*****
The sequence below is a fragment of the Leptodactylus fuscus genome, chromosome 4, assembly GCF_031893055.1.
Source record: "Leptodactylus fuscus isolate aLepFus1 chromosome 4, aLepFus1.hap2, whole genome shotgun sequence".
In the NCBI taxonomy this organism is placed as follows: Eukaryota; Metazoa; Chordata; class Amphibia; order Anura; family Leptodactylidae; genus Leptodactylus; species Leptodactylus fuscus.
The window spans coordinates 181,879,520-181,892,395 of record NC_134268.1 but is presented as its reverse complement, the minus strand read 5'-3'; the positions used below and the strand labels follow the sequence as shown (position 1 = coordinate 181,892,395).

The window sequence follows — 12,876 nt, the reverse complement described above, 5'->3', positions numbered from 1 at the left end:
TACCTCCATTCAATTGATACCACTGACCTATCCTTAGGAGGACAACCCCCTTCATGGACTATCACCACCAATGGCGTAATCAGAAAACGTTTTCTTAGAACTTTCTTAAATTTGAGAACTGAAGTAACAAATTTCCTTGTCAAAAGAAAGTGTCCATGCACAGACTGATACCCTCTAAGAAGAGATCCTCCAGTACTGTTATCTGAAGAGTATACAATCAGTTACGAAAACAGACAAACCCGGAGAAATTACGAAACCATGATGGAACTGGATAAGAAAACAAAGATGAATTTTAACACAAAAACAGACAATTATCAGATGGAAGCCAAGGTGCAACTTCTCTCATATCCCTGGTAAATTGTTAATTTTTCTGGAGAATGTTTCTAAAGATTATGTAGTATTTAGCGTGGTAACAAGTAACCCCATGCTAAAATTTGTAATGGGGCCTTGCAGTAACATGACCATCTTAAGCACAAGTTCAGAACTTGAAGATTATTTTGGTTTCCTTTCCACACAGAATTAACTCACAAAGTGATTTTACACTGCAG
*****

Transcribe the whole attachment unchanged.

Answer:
The sequence below is a fragment of the Leptodactylus fuscus genome, chromosome 4, assembly GCF_031893055.1.
Source record: "Leptodactylus fuscus isolate aLepFus1 chromosome 4, aLepFus1.hap2, whole genome shotgun sequence".
In the NCBI taxonomy this organism is placed as follows: Eukaryota; Metazoa; Chordata; class Amphibia; order Anura; family Leptodactylidae; genus Leptodactylus; species Leptodactylus fuscus.
The window spans coordinates 181,879,520-181,892,395 of record NC_134268.1 but is presented as its reverse complement, the minus strand read 5'-3'; the positions used below and the strand labels follow the sequence as shown (position 1 = coordinate 181,892,395).

The window sequence follows — 12,876 nt, the reverse complement described above, 5'->3', positions numbered from 1 at the left end:
TACCTCCATTCAATTGATACCACTGACCTATCCTTAGGAGGACAACCCCCTTCATGGACTATCACCACCAATGGCGTAATCAGAAAACGTTTTCTTAGAACTTTCTTAAATTTGAGAACTGAAGTAACAAATTTCCTTGTCAAAAGAAAGTGTCCATGCACAGACTGATACCCTCTAAGAAGAGATCCTCCAGTACTGTTATCTGAAGAGTATACAATCAGTTACGAAAACAGACAAACCCGGAGAAATTACGAAACCATGATGGAACTGGATAAGAAAACAAAGATGAATTTTAACACAAAAACAGACAATTATCAGATGGAAGCCAAGGTGCAACTTCTCTCATATCCCTGGTAAATTGTTAATTTTTCTGGAGAATGTTTCTAAAGATTATGTAGTATTTAGCGTGGTAACAAGTAACCCCATGCTAAAATTTGTAATGGGGCCTTGCAGTAACATGACCATCTTAAGCACAAGTTCAGAACTTGAAGATTATTTTGGTTTCCTTTCCACACAGAATTAACTCACAAAGTGATTTTACACTGCAG